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Old Dec 11, 2006, 4:27 PM   #1
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Hi,

I took the E500 and my new 14-54 out for a spin to London.
Took loads and loads of pictures ... all RAW.

Just worked on a couple of them. Here they are.

Cheers,
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Old Dec 11, 2006, 4:28 PM   #2
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Here's the 2nd one.
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Old Dec 11, 2006, 6:21 PM   #3
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I notice that the the motion of the people and cars in the first picture was captured, but the waves in the second picture are frozen and the focus is sharp. What were the settings for each exposure?
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Old Dec 11, 2006, 6:36 PM   #4
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Hi gaggu

Nice shots - just wondering from no1 whether that was the south or north side of the bridge - must be the north side because i can;t remember ever seeing a traffic island in the middlle on the other side.

More importantly how are you finding the 14-54ZD with the E500? I found mine to be a pretty nice improvement over the 14-45 that I had with the E1.

Cheers

harjTT

:? :O


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Old Dec 11, 2006, 7:50 PM   #5
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Great job of controling the highlights. So many images like this that I seehave burned out detail. Were you utilizing spot metering or centerweighted to get your readings for these? Very nice.
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Old Dec 11, 2006, 7:56 PM   #6
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Very nice shots! You are a credit to your E-500. Donna
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Old Dec 12, 2006, 1:26 AM   #7
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Hi Folks,

Thanks a lot

-HarjTT
Thanks a lot for letting me know about Cameta.
Thats where I got the lense.

Well ... it was from the St. Katherines Docks' end.

The 14-54 is so much more than the kit lense. The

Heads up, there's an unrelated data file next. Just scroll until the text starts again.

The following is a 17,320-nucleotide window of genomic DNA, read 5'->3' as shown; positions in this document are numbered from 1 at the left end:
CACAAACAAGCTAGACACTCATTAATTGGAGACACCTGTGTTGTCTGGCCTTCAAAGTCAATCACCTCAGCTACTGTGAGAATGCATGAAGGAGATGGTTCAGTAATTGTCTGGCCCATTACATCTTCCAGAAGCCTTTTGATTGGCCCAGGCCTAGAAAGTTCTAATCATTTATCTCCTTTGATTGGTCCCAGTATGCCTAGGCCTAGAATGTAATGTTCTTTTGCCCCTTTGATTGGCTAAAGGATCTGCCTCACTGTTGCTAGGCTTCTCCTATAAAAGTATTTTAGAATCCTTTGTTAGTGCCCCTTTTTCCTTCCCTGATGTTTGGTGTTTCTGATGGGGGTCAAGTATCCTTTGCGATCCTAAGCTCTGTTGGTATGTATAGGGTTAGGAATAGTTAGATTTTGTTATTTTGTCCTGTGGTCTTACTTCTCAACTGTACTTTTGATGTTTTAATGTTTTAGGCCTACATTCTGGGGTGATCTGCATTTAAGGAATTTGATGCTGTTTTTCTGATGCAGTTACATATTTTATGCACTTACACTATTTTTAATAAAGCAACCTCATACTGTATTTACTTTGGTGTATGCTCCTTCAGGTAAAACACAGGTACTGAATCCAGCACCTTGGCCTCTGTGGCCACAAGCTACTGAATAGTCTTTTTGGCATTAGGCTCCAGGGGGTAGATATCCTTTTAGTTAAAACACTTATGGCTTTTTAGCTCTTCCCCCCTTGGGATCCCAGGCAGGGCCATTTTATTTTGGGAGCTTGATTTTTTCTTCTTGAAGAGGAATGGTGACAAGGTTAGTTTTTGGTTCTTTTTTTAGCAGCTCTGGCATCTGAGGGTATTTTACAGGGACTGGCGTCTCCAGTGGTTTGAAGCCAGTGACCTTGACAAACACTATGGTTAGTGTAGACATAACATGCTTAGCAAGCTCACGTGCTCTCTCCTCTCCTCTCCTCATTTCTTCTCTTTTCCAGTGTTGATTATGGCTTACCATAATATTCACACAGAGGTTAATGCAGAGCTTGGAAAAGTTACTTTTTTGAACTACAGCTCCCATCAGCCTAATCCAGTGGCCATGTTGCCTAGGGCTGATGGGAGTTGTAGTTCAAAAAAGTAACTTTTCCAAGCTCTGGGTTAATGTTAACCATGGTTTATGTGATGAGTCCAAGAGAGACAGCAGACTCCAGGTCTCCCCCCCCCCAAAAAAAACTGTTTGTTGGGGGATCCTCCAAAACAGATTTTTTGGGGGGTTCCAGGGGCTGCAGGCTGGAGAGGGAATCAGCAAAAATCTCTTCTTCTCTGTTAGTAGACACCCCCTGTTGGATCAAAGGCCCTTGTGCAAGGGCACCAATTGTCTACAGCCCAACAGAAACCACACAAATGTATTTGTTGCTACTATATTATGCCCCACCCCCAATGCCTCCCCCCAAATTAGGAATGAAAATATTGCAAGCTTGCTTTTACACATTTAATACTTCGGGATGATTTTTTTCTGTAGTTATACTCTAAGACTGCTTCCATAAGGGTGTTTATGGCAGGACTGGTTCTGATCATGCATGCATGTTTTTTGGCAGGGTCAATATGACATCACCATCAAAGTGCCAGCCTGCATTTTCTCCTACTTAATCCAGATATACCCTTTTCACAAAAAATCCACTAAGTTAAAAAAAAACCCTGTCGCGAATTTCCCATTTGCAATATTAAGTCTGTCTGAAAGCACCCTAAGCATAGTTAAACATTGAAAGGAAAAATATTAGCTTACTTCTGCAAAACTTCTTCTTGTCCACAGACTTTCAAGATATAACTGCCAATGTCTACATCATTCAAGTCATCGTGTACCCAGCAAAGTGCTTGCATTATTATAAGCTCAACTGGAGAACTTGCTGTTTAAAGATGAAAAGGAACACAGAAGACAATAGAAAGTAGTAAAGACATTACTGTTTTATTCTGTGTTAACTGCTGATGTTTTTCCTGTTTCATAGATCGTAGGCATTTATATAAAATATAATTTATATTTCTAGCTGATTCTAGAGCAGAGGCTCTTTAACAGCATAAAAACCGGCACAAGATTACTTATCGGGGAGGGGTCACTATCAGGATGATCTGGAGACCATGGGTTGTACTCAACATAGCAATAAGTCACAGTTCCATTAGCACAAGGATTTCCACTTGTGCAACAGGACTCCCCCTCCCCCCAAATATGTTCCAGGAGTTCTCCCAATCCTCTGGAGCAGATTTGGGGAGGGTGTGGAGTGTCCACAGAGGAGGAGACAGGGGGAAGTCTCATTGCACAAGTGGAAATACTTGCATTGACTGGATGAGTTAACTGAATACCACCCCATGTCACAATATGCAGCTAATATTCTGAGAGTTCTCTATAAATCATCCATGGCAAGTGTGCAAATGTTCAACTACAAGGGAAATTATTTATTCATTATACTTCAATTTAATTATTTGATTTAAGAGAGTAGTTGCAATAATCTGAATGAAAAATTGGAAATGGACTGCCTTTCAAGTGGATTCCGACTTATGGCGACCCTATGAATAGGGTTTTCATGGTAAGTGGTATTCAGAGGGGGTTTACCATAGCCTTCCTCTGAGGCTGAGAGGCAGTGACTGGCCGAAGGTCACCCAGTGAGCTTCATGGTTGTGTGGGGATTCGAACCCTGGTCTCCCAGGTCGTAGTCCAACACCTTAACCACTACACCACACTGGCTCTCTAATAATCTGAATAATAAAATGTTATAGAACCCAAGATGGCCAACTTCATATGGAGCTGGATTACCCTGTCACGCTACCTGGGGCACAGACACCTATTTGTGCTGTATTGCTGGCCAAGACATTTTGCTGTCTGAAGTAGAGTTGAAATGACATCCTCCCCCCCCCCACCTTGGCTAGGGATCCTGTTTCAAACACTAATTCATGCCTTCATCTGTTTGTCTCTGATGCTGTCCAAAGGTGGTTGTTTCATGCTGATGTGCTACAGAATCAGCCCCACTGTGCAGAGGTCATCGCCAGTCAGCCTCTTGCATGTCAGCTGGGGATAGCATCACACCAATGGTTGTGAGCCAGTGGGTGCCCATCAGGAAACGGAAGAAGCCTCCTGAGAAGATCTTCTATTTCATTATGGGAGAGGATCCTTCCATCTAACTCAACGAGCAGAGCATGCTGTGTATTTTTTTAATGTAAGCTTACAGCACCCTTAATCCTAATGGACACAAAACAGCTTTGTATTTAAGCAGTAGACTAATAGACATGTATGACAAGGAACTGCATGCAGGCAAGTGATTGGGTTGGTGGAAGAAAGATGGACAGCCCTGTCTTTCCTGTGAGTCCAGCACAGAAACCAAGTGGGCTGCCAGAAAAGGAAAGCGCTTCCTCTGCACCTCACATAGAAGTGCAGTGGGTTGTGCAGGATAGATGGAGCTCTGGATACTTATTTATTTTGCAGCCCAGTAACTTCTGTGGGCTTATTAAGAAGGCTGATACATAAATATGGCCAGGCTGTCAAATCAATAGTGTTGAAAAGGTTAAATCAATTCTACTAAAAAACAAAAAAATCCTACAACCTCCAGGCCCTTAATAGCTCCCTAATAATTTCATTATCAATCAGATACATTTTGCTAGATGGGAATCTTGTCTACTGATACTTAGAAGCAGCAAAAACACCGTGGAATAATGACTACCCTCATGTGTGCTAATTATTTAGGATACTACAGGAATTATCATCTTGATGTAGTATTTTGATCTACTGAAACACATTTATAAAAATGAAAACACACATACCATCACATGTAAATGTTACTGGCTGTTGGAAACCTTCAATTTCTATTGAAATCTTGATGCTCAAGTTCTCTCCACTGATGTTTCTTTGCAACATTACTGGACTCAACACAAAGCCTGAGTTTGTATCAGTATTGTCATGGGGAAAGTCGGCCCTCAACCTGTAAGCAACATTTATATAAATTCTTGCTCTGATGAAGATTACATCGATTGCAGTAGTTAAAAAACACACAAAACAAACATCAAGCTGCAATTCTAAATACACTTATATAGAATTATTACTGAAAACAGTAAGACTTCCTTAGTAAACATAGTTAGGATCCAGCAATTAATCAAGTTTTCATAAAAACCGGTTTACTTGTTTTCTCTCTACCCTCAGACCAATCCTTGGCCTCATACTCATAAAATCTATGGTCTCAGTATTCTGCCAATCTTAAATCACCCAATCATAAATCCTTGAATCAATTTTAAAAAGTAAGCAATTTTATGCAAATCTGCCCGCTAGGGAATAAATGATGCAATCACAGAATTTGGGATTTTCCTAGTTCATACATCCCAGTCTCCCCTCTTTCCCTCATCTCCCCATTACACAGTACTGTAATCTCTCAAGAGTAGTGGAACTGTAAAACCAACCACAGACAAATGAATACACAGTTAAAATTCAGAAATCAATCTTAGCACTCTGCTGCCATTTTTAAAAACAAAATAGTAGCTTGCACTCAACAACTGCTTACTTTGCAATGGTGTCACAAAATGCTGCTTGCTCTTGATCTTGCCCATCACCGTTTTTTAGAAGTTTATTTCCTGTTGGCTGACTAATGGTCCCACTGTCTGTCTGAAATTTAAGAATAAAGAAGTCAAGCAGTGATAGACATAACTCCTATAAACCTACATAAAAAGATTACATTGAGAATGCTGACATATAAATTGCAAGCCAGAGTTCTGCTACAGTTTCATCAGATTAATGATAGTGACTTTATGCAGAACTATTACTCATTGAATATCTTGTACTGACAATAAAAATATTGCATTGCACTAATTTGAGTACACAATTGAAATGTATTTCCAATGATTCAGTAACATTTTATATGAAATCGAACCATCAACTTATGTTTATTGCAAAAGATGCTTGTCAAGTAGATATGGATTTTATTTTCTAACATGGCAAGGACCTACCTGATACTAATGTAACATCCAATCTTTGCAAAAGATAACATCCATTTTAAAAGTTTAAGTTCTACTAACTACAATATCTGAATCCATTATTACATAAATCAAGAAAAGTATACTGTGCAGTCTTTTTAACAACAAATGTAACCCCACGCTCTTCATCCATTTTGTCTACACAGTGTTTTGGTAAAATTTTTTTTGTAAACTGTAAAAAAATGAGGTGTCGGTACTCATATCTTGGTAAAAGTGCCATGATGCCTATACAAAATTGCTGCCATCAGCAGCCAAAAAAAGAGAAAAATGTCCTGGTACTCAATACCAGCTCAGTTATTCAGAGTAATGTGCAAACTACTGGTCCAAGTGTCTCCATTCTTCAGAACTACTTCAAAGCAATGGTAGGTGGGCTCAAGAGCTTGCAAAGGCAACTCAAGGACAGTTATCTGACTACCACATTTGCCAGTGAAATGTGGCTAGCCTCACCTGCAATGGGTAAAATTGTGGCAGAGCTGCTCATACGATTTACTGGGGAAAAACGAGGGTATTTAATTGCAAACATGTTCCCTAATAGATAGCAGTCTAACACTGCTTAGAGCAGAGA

very initial impressions are:
- The motor is much more silent than kit lense

- Focusing is very very fast.

- It's heavier and weighs almost the same
as the 40-150 but is much smaller in length so
overall the setup is alot more ... comfortable? for
hand holding. The balance is just right.

- And ... I dunno whats with the distance scale ?
I was almost always focused at infinity ? But I
really don't know how to read the distance scale so
it might be my mistake.


Having said that though ... I won't be parting with the
14-45 at all. It has it's own advantages just weighing
in close to 150 gms and it might come in handy after all
in some situations.


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Old Dec 12, 2006, 1:27 AM   #8
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Hi Donna,

Thanks a lot. )

Yes ... but I still don't take pictures as good as you do )

Cheers,
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Old Dec 12, 2006, 1:55 AM   #9
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-Greg, Jim

For these shots I was using matrix metering. I was actually not
sure how the spot and CW metering would expose.

I did take a couple of shots with manual metering using the Sunny 16
rule which Greg had described. They did turn out very nice.
(But there are actually over 100 shots and I am still handling them maybe
2 or 3 every evening)

And yes I know what Greg means about burning the details because
I have another shot from almost exactly the same spot w/o Exposure
Compensation of -0.7 and its burnt out.

But the one thing I did do was turn up or down the exposure / flash
compensation where I had a gut feeling they might go wrong or just
saw them getting burnt out on the monitor. Thats the only manual setting I
was changing. And I took some shots with changing ISO. There is an
ISO 800 shot and has indeed turned out nice. Will post it soon.

Heres the shooting info:
Shot 1:
- 17mm
- f2.8
- 1/5s
- E Compensation of -0.7
- 100 ISO
- ESP Metering.

Shot 2:
- 14mm
- f2.8
- 1/5s
- E Compensation of -0.7
- 100 ISO
- ESP Metering.


Cheers,
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Old Dec 12, 2006, 10:06 PM   #10
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Great shots, gaggu, no matter the method. What works is what counts.

Here's a good page from the Olympus America website regarding metering modes. It's E-1 based, but the various modes are the same for all cameras...

http://olympusdigitalschool.com/phot...ode/index.html
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